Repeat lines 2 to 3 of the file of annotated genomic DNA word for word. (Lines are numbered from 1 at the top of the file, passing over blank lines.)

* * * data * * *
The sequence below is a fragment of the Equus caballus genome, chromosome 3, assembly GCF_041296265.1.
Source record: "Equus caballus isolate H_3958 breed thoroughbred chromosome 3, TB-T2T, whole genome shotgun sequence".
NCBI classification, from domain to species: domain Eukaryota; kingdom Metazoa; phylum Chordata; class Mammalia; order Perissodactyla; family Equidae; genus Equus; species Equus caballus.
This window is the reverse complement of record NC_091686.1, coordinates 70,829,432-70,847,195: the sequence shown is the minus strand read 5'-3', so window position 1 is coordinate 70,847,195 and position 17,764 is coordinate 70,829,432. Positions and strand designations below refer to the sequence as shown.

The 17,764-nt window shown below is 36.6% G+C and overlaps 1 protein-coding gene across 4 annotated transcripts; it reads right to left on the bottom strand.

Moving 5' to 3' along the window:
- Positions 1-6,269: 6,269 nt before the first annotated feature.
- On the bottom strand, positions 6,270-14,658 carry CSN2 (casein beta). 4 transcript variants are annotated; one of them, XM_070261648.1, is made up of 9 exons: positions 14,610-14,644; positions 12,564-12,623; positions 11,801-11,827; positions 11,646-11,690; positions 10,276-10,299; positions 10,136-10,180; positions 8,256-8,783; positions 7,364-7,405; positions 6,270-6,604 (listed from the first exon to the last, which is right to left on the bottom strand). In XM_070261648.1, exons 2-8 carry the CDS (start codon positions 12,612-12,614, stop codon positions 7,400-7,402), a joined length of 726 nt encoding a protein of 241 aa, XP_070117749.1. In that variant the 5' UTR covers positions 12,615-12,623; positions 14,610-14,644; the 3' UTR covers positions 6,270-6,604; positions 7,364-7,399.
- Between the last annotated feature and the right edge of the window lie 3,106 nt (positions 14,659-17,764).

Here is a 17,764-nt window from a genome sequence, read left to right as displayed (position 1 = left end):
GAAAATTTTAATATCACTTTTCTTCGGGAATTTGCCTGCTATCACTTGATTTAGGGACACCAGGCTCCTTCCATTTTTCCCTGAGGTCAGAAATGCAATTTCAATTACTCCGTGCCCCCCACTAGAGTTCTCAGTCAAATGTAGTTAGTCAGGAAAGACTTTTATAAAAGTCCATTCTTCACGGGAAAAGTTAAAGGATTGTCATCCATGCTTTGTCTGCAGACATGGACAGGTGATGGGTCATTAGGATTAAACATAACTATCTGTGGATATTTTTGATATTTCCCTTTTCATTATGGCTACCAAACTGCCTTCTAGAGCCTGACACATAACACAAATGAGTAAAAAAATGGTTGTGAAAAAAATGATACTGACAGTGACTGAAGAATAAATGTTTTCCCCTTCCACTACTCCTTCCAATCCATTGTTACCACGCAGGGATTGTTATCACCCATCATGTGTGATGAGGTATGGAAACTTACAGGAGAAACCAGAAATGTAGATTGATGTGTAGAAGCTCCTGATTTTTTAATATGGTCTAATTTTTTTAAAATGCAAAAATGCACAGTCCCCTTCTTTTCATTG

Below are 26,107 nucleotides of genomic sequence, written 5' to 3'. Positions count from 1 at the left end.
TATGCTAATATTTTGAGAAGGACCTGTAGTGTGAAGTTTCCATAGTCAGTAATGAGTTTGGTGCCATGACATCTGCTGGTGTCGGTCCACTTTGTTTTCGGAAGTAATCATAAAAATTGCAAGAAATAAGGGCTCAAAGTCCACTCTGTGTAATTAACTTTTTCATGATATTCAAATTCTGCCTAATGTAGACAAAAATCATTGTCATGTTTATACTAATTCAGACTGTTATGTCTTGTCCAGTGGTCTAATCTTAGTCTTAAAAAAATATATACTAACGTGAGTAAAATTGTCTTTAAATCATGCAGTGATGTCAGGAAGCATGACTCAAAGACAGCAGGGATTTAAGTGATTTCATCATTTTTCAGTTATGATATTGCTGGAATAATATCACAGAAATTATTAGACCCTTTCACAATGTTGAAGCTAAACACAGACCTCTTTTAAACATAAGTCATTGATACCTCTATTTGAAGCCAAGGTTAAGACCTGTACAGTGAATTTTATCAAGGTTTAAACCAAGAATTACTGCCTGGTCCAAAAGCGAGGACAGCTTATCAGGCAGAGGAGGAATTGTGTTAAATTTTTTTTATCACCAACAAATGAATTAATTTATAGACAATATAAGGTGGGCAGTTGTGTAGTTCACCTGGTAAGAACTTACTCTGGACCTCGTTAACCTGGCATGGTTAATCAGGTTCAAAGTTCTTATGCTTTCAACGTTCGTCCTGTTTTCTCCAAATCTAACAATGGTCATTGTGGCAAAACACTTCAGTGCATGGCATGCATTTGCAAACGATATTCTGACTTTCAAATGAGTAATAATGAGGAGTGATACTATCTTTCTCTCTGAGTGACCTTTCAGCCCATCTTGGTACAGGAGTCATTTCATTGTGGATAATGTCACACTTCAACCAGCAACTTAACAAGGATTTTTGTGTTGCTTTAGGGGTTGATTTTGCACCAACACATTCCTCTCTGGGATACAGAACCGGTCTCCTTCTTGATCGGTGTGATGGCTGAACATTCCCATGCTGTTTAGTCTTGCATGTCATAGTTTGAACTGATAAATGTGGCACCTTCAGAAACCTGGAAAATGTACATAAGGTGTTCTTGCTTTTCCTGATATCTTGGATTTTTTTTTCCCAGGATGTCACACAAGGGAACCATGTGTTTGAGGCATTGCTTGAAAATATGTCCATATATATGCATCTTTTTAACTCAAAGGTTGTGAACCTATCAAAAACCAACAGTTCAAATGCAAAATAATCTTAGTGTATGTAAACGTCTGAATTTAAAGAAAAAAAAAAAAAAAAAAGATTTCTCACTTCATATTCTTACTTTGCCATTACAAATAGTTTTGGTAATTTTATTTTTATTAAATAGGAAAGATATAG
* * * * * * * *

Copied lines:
Source record: "Equus caballus isolate H_3958 breed thoroughbred chromosome 3, TB-T2T, whole genome shotgun sequence".
NCBI classification, from domain to species: domain Eukaryota; kingdom Metazoa; phylum Chordata; class Mammalia; order Perissodactyla; family Equidae; genus Equus; species Equus caballus.